People are receiving calls allegedly from my number but no calls are being made

People are receiving calls allegedly from my number but no calls are being made

Phone Forum

Activity: 11 Replies | 1 Subscribers

This question is still unresolved
Posted by
Over the past eight days I've had five local individuals call me and say they had missed calls that showed my name and number on their caller ID. I haven't made any of these calls, and they don't show up on the Cox app as outgoing calls. I tried both online chat and the "Customer Advocate Group" number and both times the tech basically said they didn't have a clue what was going on and that there is no way to fix it. Anyone else have this problem, or have any ideas?
All Replies
  • Posted by DannyS
    9 Aug 2017 12:03 AM

    Hello,

    Sorry to hear that you are experiencing something called "spoofing".  It's an illegal practice done by most telemarketing groups.  How this happens is they will place a local number into their polling machine.  They will then start this machine to randomly call blocks of numbers they have entered.  They use a local number as most will not pickup a call from an 800 or out of area number.  When people answer. the machine clocks the number and stores it for future use.  It never speaks to the person called, but your number will show up on their caller ID.  Which will cause some curious people to you call back.  As this machine may call these numbers upwards to 5 times a day.  There is nothing you can do to stop it, only apologize to the ones that call you. As stated it is an illegal practice, so they normally will move after a couple weeks and use another phone number so they cannot be caught.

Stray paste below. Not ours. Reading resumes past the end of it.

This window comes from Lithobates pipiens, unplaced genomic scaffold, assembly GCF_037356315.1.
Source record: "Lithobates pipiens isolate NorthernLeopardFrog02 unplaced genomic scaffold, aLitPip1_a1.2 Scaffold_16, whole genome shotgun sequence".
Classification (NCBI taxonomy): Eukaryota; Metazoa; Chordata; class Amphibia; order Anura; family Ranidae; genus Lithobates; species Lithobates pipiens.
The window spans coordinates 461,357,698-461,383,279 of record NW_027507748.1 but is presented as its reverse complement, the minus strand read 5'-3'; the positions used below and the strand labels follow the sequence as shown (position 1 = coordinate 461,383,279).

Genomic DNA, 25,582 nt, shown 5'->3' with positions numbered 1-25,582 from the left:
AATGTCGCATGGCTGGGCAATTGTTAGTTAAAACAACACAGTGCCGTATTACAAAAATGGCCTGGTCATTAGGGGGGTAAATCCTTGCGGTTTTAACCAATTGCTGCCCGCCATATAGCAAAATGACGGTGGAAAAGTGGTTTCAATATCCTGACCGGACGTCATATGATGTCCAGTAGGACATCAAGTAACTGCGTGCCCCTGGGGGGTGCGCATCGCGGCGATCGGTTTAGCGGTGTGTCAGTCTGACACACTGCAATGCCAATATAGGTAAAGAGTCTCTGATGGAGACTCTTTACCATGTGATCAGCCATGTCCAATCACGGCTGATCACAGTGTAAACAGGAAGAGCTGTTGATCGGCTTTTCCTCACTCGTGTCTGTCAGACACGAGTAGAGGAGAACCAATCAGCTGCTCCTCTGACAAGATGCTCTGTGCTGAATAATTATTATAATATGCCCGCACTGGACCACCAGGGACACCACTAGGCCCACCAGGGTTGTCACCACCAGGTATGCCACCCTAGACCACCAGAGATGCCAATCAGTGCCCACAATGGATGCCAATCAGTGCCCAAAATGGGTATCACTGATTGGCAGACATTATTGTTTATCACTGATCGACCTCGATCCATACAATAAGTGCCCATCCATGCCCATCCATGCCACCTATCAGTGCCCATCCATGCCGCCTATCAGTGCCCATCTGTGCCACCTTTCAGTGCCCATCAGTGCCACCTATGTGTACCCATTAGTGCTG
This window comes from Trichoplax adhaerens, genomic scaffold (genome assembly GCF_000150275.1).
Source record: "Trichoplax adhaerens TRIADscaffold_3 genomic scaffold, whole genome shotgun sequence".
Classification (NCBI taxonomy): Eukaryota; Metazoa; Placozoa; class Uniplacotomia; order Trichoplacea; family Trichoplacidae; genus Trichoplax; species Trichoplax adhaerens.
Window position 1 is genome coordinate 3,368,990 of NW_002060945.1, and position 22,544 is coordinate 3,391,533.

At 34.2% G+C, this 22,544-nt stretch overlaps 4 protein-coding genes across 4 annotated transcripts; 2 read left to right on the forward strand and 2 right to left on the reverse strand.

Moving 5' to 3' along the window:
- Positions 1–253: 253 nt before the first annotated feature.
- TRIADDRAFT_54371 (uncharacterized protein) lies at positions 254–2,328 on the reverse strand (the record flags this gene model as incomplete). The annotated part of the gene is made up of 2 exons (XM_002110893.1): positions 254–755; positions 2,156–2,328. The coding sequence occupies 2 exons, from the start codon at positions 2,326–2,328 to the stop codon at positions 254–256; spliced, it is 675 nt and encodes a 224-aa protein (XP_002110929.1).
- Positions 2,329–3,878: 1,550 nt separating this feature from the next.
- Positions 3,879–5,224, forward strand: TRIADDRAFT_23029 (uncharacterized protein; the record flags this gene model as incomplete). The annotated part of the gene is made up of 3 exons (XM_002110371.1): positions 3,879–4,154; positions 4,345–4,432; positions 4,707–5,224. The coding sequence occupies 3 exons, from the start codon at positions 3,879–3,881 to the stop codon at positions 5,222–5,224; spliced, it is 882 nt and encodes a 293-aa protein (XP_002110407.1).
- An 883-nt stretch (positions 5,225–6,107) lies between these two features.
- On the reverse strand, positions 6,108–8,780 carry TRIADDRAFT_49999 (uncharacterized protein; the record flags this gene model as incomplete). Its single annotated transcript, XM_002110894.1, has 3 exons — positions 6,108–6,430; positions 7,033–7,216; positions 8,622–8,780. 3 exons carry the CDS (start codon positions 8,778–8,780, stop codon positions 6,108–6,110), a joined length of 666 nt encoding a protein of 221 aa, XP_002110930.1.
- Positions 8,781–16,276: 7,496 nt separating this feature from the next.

Danny S.

    Cox Support Forums Moderator

  • Posted by stinkfoot63
    9 Aug 2017 12:22 PM

    DannyS

    Hello,

    Sorry to hear that you are experiencing something called "spoofing".  It's an illegal practice done by most telemarketing groups.  How this happens is they will place a local number into their polling machine.  They will then start this machine to randomly call blocks of numbers they have entered.  They use a local number as most will not pickup a call from an 800 or out of area number.  When people answer. the machine clocks the number and stores it for future use.  It never speaks to the person called, but your number will show up on their caller ID.  Which will cause some curious people to you call back.  As this machine may call these numbers upwards to 5 times a day.  There is nothing you can do to stop it, only apologize to the ones that call you. As stated it is an illegal practice, so they normally will move after a couple weeks and use another phone number so they cannot be caught. 

    With all due respect, this is not an answer... and in light of how very little is being done by "our friend in the digital age", it's actually an insult.  These types of incidents along with the calls received are knowing criminal harassment that neither providers like Cox, or the federal government FCC are doing anything useful about.  We incur additional costs buying blocking devices and subscribing to filtering/blocking services on our own dime while zero gets done to stop these crooks.

  • Posted by Steven R
    9 Aug 2017 12:44 PM
    Really frustrating to hear from Cox that "There is nothing you can do to stop it." One reason I've stuck with Cox is that the tech support has been really good over the years. This week I've had two issues, one with phone, one with email. In both cases I discovered it's harder to contact support than in the past, and neither issue has been resolved. Cox could use some of the money we pay you to lobby politicians to do something about the scourge of telemarketers.
  • Posted by yak
    9 Aug 2017 4:23 PM